Top 10 web application vulnerabilities in 2021–2023

To help companies with navigating the world of web application vulnerabilities and securing their own web applications, the Open Web Application Security Project (OWASP) online community created the OWASP Top Ten. As we followed their rankings, we noticed that the way we ranked major vulnerabilities was different. Being curious, we decided to find out just how big the difference was. That’s why we set up our own rankings that reflected our take on the most widespread and critical web application vulnerabilities as viewed through a prism of eight years’ experience.

Profile of participants and applications

We collected the data from a sample of the application security assessment projects our team completed in 2021–2023. Most of the web applications were owned by companies based in Russia, China and the Middle East.

Almost half of the applications (44%) were written in Java, followed by NodeJS (17%) and PHP (12%). More than a third (39%) used the microservice architecture.

Distribution of programming languages used in writing web applications, 2021–2023 (download)

We analyzed data obtained through web application assessments that followed the black, gray and white box approaches. Almost every application assessed with gray box was analyzed with black box too, so we combined these two approaches in our statistics. Therefore, a vast majority (83%) of the web application projects used the black and gray box methods.

Discrepancies caused by the differing approaches to analysis

Since the black, gray and white box methods implied different levels of access to the applications, the types of vulnerabilities that were most likely to be found were different as well. We compared vulnerabilities discovered with and without access to application source code. As a result, four out of five most widespread vulnerabilities matched, but there were differences too.

Black/Gray Box White Box
1. Sensitive Data Exposure VS 1. Broken Access Control
2. Broken Access Control 2. SQL Injection
3. Cross-Site Scripting 3. Sensitive Data Exposure
4. Server-Side Request Forgery 4. Broken Authentication
5. Broken Authentication 5. Cross-Site Scripting

The most widespread vulnerabilities found during black/gray and white box analysis

In addition, statistics showed that the white box approach allowed finding a greater number of severe vulnerabilities, such as SQL Injection. On the average, black/gray box analysis revealed 23 vulnerabilities and white box analysis, 30.

Share of vulnerabilities of different risk levels found in per application on the average discovered using black/gray box analysis, 2021–2023 (download)

Share of vulnerabilities of different risk levels found in per application on the average discovered using white box analysis, 2021–2023 (download)

Even though the white box approach allows finding a greater number of vulnerabilities per application, the black and grey box approaches can be used to look at the application from the malicious actor’s perspective and identify the vulnerabilities that must be remediated first.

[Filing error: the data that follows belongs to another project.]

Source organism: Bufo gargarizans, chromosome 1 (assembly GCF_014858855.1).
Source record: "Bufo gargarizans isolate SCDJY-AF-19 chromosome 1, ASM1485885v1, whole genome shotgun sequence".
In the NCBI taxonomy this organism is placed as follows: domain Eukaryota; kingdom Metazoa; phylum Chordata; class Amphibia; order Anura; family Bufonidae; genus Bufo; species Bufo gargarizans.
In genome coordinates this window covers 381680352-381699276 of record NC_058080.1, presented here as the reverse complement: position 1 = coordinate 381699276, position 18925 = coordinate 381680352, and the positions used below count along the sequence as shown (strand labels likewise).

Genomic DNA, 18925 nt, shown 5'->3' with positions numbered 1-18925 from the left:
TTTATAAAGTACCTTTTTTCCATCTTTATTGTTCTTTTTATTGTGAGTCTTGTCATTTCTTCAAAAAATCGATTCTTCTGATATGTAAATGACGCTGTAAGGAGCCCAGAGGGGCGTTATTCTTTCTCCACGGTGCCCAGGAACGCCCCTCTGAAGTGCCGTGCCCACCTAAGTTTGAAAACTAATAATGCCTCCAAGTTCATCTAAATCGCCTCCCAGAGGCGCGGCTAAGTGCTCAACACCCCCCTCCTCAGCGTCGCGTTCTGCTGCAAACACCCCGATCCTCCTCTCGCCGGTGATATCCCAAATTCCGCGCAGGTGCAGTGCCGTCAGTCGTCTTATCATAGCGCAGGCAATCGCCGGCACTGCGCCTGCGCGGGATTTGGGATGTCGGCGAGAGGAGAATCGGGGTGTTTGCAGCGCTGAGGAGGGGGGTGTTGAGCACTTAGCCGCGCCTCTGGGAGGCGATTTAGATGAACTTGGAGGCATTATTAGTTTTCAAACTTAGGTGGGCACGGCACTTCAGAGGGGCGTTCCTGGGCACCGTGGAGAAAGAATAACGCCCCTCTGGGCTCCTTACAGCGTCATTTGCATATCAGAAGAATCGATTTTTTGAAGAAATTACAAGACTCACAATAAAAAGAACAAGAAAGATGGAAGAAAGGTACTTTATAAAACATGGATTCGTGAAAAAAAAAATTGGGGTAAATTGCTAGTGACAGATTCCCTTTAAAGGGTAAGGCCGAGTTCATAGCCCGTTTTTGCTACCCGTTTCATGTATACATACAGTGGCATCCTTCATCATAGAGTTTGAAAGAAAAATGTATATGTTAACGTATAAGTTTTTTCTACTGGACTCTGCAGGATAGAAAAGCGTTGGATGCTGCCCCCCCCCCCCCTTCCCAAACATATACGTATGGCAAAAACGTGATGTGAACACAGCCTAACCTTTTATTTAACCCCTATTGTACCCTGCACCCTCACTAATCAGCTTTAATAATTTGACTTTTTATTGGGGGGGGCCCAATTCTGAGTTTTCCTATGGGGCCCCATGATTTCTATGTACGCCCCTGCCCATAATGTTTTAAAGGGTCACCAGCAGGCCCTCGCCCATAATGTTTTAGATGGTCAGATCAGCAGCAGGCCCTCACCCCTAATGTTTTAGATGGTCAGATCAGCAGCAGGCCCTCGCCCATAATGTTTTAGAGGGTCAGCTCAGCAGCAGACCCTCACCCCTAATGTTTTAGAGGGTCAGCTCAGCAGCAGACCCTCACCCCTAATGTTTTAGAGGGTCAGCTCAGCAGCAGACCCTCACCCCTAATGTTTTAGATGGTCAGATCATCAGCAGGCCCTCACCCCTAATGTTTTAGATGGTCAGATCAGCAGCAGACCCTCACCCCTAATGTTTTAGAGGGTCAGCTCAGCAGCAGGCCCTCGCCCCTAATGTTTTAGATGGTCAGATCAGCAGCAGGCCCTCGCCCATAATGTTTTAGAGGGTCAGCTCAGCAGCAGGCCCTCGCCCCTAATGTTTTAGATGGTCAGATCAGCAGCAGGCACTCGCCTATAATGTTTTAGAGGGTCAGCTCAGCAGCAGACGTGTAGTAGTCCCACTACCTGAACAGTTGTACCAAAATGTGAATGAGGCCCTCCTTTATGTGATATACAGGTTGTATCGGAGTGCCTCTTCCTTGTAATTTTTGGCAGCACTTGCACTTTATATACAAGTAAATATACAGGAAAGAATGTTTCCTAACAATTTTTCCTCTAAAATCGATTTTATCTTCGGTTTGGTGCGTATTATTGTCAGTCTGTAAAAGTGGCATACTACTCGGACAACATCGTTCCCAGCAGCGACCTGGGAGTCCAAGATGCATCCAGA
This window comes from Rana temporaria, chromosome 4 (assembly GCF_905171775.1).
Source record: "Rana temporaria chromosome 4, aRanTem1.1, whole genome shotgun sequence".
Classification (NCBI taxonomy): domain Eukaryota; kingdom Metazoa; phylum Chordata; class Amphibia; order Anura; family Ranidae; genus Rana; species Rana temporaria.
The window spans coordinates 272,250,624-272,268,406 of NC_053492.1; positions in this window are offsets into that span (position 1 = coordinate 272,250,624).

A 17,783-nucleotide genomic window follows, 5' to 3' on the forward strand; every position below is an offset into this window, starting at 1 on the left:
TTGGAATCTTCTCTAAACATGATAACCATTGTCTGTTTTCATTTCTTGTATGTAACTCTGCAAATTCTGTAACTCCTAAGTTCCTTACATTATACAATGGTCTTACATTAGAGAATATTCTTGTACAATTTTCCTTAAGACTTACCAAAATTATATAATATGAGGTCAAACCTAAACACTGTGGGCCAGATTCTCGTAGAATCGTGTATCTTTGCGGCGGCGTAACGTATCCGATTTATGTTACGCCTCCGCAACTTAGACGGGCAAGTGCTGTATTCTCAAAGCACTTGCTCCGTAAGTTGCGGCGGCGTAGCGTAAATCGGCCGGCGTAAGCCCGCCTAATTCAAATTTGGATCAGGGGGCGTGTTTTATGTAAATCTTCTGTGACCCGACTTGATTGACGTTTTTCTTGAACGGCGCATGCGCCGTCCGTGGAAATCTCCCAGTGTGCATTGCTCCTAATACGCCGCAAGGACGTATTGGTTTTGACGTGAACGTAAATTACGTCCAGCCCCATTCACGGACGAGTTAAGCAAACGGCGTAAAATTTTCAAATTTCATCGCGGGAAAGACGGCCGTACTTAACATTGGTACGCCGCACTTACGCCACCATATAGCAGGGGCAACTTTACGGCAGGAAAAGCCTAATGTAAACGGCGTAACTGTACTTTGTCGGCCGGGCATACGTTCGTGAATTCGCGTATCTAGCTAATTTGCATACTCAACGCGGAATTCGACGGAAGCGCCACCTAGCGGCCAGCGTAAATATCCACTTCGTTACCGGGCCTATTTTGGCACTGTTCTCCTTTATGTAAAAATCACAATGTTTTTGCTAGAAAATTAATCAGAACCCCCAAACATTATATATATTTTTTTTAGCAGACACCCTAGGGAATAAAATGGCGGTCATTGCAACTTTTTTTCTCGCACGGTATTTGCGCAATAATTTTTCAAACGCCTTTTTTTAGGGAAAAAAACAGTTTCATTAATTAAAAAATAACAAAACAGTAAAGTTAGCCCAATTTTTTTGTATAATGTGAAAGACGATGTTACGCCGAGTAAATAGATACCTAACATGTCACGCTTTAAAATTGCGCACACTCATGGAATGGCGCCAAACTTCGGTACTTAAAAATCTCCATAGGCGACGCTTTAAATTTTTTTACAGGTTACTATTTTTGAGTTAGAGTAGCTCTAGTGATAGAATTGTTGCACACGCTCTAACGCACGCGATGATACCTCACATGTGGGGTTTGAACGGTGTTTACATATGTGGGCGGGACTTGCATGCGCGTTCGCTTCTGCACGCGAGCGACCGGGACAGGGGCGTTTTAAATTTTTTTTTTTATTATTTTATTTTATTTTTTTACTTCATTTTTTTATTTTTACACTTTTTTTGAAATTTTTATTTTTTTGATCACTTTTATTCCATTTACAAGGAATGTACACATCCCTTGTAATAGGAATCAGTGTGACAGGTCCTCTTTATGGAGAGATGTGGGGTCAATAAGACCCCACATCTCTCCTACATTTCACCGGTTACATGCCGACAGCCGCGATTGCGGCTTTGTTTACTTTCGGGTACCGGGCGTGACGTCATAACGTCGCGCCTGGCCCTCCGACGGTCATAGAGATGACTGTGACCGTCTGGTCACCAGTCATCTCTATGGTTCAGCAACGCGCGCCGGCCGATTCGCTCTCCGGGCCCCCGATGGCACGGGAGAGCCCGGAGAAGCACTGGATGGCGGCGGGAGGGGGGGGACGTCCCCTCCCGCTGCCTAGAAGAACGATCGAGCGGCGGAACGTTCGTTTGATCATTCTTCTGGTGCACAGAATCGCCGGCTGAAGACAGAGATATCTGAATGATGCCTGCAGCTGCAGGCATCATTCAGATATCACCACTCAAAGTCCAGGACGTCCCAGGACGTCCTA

Top 10 web application vulnerabilities

We analyzed the results of web application assessment projects to identify the most widespread and severe vulnerabilities the digital world had faced during the previous three years.

The rankings are expert opinions based on the number of applications containing a specific vulnerability and the severity of the impact.

Recommendations provided in these rankings are general in nature and based on information security best practices standards and guidelines, such as OWASP and NIST.

Kaspersky Top 10 OWASP ranking
1 Broken Access Control A01
2 Sensitive Data Exposure A02
3 Server-Side Request Forgery (SSRF) A10
4 SQL Injection A03
5 Cross Site Scripting (XSS) A03
6 Broken Authentication A07
7 Security Misconfiguration A05
8 Insufficient Protection from Brute Force Attacks A07
9 Weak User Password A07
10 Using Components with Known Vulnerabilities A06

1. Broken Access Control

70% of the web applications we analyzed contained vulnerabilities associated with access control issues.

Distribution of Broken Access Control vulnerabilities by risk level, 2021–2023 (download)

Almost half of the Broken Access Control vulnerabilities carried a medium risk level, and 37%, a high risk level. High-risk vulnerabilities can cause errors in applications and affect customers’ business. In one application, inadequate validation of data being submitted let us reach internal services and potentially execute attacks leading to financial loss.

Mitigation: implement authentication and authorization controls according to the role-based access model. Unless the resource is intended to be publicly accessible, deny access by default.

2. Sensitive Data Exposure

This type of vulnerabilities is another one frequently found in web applications. Compared to Broken Access Control, Sensitive Data Exposure contained a greater number of low-risk vulnerabilities, but high-risk ones were present as well.

Distribution of Sensitive Data Exposure vulnerabilities by risk level, 2021–2023 (download)

Among the sensitive data we identified during our analysis were plaintext one-time passwords and credentials, full paths to web application publish directories and other internal information that could be used to understand the application architecture.

Mitigation: do not store files containing sensitive data, such as passwords or backups, in web application publish directories. Avoid disclosing sensitive data when accessing application functions, unless the function itself is used to access sensitive data.

3. Server-Side Request Forgery (SSRF)

The popularity of the cloud and microservice architectures is on the rise. The microservice architecture expands the attack surface for SSRF exploitation due to more services communicating over HTTP (or other lightweight protocols) when compared to the traditional architecture. More than half (57%) of the applications we analyzed contained a vulnerability that let a malicious actor communicate with the internal services after bypassing application logic: Server-Side Request Forgery.

Distribution of SSRF vulnerabilities by risk level, 2021–2023 (download)

Specifically, a malicious actor can use SSRF in a chain with other vulnerabilities to develop an attack on the web server or read the application source code.

Mitigation: if possible, create an allowlist of resources that the application can request. Prevent requests to any resources not on that list. Do not accept requests that contain complete URLs. Set firewall filters to prevent access to unauthorized domains.

4. SQL Injection

Most high-risk vulnerabilities in 2021–2023 were associated with SQL Injection. Still, we placed this category fourth as only 43% of the applications we analyzed were vulnerable to it.

Distribution of SQL Injection vulnerabilities by risk level, 2021–2023 (download)